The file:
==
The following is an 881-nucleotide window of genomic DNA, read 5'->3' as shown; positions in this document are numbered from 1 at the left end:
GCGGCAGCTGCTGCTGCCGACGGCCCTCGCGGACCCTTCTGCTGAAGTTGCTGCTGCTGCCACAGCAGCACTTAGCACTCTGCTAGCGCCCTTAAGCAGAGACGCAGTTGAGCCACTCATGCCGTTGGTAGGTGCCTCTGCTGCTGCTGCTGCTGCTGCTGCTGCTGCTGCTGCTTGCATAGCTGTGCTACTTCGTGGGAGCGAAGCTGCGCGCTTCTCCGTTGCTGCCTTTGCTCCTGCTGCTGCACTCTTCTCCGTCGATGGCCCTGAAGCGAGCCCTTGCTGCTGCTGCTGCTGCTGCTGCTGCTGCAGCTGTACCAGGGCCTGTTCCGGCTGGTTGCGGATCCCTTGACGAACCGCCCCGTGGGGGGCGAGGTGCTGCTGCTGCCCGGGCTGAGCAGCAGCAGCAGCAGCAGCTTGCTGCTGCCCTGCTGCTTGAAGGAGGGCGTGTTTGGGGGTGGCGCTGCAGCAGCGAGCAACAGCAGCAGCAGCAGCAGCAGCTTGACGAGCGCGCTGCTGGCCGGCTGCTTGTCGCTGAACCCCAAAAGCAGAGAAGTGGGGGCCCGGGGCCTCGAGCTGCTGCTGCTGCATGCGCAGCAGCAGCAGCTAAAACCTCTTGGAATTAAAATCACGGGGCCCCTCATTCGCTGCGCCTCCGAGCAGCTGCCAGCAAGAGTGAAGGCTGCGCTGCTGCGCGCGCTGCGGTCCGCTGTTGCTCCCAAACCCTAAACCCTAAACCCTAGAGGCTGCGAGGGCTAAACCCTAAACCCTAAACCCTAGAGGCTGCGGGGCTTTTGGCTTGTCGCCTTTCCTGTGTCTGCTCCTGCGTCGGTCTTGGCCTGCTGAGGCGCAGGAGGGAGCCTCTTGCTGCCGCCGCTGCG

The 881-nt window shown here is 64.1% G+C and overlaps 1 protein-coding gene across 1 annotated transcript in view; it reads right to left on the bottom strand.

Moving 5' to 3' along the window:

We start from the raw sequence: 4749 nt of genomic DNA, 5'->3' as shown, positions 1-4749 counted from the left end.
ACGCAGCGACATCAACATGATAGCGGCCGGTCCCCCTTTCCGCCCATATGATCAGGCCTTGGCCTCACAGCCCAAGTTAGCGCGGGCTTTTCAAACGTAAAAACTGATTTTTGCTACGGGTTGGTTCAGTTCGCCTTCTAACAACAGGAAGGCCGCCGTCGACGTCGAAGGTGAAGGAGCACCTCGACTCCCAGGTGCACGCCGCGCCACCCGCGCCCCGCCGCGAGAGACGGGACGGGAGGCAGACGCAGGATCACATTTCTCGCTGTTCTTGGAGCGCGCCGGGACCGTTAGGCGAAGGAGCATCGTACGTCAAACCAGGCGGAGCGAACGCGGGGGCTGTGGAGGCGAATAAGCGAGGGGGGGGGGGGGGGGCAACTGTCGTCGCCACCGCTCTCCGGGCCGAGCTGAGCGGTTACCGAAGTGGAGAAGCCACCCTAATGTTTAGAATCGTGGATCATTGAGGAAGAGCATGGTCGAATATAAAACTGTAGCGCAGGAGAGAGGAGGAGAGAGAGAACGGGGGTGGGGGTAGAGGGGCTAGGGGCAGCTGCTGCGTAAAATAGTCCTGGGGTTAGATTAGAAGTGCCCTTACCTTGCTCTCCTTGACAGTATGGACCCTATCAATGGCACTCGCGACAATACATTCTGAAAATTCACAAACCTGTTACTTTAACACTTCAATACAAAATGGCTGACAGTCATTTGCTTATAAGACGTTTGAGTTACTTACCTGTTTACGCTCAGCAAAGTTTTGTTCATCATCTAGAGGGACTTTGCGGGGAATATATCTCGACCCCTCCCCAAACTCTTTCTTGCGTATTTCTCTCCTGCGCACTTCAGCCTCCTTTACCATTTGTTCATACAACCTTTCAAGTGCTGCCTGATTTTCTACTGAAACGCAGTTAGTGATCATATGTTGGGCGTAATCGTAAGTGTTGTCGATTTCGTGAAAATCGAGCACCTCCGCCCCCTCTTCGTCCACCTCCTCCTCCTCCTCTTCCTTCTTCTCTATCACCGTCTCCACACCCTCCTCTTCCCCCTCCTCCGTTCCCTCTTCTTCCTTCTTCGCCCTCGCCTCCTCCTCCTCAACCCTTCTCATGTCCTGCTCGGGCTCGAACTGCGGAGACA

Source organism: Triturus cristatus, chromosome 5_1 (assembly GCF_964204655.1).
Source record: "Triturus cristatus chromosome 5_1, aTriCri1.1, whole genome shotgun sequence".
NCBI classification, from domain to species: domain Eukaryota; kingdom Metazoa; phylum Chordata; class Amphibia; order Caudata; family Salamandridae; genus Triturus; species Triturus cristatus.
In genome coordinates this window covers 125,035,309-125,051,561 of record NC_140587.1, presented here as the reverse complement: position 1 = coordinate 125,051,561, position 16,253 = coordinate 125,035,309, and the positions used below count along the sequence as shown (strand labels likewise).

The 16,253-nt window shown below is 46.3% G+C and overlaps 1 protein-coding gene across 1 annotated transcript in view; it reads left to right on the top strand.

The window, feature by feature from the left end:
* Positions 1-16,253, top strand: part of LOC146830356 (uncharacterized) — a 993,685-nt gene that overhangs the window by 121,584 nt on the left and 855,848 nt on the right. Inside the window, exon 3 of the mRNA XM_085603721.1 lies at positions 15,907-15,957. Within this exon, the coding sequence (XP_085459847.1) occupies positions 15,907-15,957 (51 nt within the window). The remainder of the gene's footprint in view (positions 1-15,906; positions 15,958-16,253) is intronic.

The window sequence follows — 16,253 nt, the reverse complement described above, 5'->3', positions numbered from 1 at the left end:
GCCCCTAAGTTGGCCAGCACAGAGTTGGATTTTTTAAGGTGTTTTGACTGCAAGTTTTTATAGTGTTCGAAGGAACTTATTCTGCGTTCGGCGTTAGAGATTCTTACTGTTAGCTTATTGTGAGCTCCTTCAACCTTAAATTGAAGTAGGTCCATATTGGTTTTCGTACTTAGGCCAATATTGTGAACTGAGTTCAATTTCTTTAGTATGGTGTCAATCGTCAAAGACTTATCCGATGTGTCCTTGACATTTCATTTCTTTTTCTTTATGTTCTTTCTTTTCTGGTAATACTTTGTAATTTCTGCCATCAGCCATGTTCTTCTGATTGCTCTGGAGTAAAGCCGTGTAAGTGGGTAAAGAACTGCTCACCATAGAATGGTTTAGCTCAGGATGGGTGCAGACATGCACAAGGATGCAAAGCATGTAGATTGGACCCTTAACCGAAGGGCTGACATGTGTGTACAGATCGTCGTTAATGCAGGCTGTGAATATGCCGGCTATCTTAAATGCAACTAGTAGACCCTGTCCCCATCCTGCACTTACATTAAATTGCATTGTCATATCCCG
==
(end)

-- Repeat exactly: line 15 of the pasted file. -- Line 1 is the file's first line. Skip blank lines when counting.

GCCCCTAAGTTGGCCAGCACAGAGTTGGATTTTTTAAGGTGTTTTGACTGCAAGTTTTTATAGTGTTCGAAGGAACTTATTCTGCGTTCGGCGTTAGAGATTCTTACTGTTAGCTTATTGTGAGCTCCTTCAACCTTAAATTGAAGTAGGTCCATATTGGTTTTCGTACTTAGGCCAATATTGTGAACTGAGTTCAATTTCTTTAGTATGGTGTCAATCGTCAAAGACTTATCCGATGTGTCCTTGACATTTCATTTCTTTTTCTTTATGTTCTTTCTTTTCTGGTAATACTTTGTAATTTCTGCCATCAGCCATGTTCTTCTGATTGCTCTGGAGTAAAGCCGTGTAAGTGGGTAAAGAACTGCTCACCATAGAATGGTTTAGCTCAGGATGGGTGCAGACATGCACAAGGATGCAAAGCATGTAGATTGGACCCTTAACCGAAGGGCTGACATGTGTGTACAGATCGTCGTTAATGCAGGCTGTGAATATGCCGGCTATCTTAAATGCAACTAGTAGACCCTGTCCCCATCCTGCACTTACATTAAATTGCATTGTCATATCCCG